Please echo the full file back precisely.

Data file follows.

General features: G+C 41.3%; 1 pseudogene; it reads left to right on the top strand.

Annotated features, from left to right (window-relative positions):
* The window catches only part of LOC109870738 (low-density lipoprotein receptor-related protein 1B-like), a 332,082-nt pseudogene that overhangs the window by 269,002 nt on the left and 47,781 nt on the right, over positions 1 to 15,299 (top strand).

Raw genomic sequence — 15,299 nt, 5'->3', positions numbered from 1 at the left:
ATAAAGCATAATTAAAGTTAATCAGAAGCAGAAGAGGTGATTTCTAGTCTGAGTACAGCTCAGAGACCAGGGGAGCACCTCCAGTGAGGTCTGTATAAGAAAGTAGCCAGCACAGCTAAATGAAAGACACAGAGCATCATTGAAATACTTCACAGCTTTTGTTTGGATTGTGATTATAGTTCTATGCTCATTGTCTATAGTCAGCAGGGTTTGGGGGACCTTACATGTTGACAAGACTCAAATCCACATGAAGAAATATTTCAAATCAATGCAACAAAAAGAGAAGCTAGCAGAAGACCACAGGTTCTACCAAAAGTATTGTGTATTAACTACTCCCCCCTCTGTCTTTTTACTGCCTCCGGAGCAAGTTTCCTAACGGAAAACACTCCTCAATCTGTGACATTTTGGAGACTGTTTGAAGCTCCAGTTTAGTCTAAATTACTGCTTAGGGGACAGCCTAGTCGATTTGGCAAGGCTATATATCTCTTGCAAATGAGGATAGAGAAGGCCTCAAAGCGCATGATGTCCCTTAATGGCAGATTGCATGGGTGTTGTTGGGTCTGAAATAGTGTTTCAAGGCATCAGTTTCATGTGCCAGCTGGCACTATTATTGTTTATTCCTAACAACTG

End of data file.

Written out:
General features: G+C 41.3%; 1 pseudogene; it reads left to right on the top strand.

Annotated features, from left to right (window-relative positions):
* The window catches only part of LOC109870738 (low-density lipoprotein receptor-related protein 1B-like), a 332,082-nt pseudogene that overhangs the window by 269,002 nt on the left and 47,781 nt on the right, over positions 1 to 15,299 (top strand).

Raw genomic sequence — 15,299 nt, 5'->3', positions numbered from 1 at the left:
ATAAAGCATAATTAAAGTTAATCAGAAGCAGAAGAGGTGATTTCTAGTCTGAGTACAGCTCAGAGACCAGGGGAGCACCTCCAGTGAGGTCTGTATAAGAAAGTAGCCAGCACAGCTAAATGAAAGACACAGAGCATCATTGAAATACTTCACAGCTTTTGTTTGGATTGTGATTATAGTTCTATGCTCATTGTCTATAGTCAGCAGGGTTTGGGGGACCTTACATGTTGACAAGACTCAAATCCACATGAAGAAATATTTCAAATCAATGCAACAAAAAGAGAAGCTAGCAGAAGACCACAGGTTCTACCAAAAGTATTGTGTATTAACTACTCCCCCCTCTGTCTTTTTACTGCCTCCGGAGCAAGTTTCCTAACGGAAAACACTCCTCAATCTGTGACATTTTGGAGACTGTTTGAAGCTCCAGTTTAGTCTAAATTACTGCTTAGGGGACAGCCTAGTCGATTTGGCAAGGCTATATATCTCTTGCAAATGAGGATAGAGAAGGCCTCAAAGCGCATGATGTCCCTTAATGGCAGATTGCATGGGTGTTGTTGGGTCTGAAATAGTGTTTCAAGGCATCAGTTTCATGTGCCAGCTGGCACTATTATTGTTTATTCCTAACAACTG